Mapping and Variants

Alireza Saleh saleh at
Thu Mar 5 23:34:14 CET 2009


In Arabic-script the confusion between characters depends on the 
location of those characters in series of characters and joiner (word) 
and not its case.
If anyone interested in the current bundling policy for Persian domains 
look at :


John C Klensin wrote:
> Hi.
> In the process of working on a document that makes
> recommendations about Cyrillic registrations (paralleling RFC
> 4713 for Chinese and the I-D for Arabic language registrations),
> it was forcefully brought to my attention that there is a
> tradeoff, and perhaps an actual conflict, between mapping and
> JET-like variant approaches.  I hope the draft document on
> Cyrillic will be posted by Monday, but it is not within the WG's
> scope and I think I can explain the issue without it.
> When IDNA2003 was written, no one (as far as I know) anticipated
> the need to create elaborate variant (bundling) systems to
> associate potentially-confusing labels within a zone so that
> they could be given special treatment.   Since the publication
> of RFC 3743 (the "JET Guidelines"), the practice has become more
> or less widespread, even though more in discussions than in
> implementations.  In the current WG's discussions we have
> included references to variants or bundling as an important
> possibility in many of our discussions about confusing character
> combinations as well as transitional strategies.  We have also
> discussed, although not necessarily agreed upon, the issue of
> variant explosion in which having multiple variants for even a
> small number of characters potentially causes more variant
> labels that a zone might be plausibly able to handle (some of
> the CJK registries and others deal with that by banning some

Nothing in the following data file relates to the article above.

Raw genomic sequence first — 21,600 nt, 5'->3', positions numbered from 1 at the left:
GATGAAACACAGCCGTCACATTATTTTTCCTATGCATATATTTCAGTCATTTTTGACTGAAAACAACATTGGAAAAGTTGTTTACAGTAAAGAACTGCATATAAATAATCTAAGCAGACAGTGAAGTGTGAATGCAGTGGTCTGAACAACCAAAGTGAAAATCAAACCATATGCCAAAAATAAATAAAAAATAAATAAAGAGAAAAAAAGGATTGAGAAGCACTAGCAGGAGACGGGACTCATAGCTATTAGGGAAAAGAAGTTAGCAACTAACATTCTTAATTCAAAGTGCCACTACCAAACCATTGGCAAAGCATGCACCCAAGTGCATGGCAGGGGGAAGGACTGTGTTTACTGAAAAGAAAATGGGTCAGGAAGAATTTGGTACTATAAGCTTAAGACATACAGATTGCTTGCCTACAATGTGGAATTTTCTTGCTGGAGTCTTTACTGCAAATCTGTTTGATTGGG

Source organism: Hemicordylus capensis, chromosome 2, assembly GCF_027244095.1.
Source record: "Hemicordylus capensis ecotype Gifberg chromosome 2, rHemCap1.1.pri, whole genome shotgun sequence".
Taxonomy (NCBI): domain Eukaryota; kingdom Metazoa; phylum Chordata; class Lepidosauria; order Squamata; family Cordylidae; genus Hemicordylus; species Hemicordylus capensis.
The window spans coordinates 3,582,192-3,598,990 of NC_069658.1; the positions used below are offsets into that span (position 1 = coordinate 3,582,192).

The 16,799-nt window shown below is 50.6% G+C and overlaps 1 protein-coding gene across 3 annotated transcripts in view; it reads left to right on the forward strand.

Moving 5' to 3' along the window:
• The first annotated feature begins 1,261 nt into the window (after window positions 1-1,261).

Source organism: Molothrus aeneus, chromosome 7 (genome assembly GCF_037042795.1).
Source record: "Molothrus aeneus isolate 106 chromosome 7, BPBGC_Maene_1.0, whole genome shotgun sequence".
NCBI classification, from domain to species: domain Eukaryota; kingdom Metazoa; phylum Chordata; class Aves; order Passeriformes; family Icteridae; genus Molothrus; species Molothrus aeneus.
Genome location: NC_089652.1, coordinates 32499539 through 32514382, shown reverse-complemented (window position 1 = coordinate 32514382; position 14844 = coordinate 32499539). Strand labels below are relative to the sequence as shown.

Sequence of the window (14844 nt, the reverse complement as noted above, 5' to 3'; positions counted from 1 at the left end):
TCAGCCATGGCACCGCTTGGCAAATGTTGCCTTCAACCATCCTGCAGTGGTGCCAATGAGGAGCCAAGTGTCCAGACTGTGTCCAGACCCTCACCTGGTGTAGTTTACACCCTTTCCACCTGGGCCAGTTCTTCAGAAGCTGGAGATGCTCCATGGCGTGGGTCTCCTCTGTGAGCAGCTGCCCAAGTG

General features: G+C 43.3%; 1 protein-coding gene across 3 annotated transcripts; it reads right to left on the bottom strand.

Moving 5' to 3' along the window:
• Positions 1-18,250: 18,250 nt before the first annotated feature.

> variant combinations outright rather than allowing for bundling
> them into a zone).
> For scripts with case differences, IDNA2003 also chose to
> concentrate on lower case, partially because there was better
> differentiation of those characters.  It has often been
> observed, for example, that Greek lower case ("SMALL LETTER")
> alpha and beta don't look nearly enough like their Latin
> counterparts ("a" and "b") to be confusing to anyone, but that
> the capital character pairs are identical.
> Unfortunately, if one has a situation in which Greek and Latin
> scripts are considered today and chooses to use variants _and_
> has the expectation of case-mapping, GREEK SMALL LETTER ALPHA
> (U+03B1) must be treated as a variant of LATIN SMALL LETTER A
> (U+0061) because a user might be looking at the combination of
> (U+0041) which map (CaseFold) into the lower case pair.  That
> sort of relationship exists for a significant number of
> Latin-Greek pairs and for a much larger number of Cyrillic-Greek
> pairs.  For Cyrillic, it just about doubles the number of
> variants in the table.
> Not a good situation.  But it is one that I think we need to
> consider as we weigh the various tradeoffs associated with
> mapping, even for transitional purposes, since variant methods
> are at least as much part of our landscape today as creative
> interpretations of  the specs in web page design.
>      john
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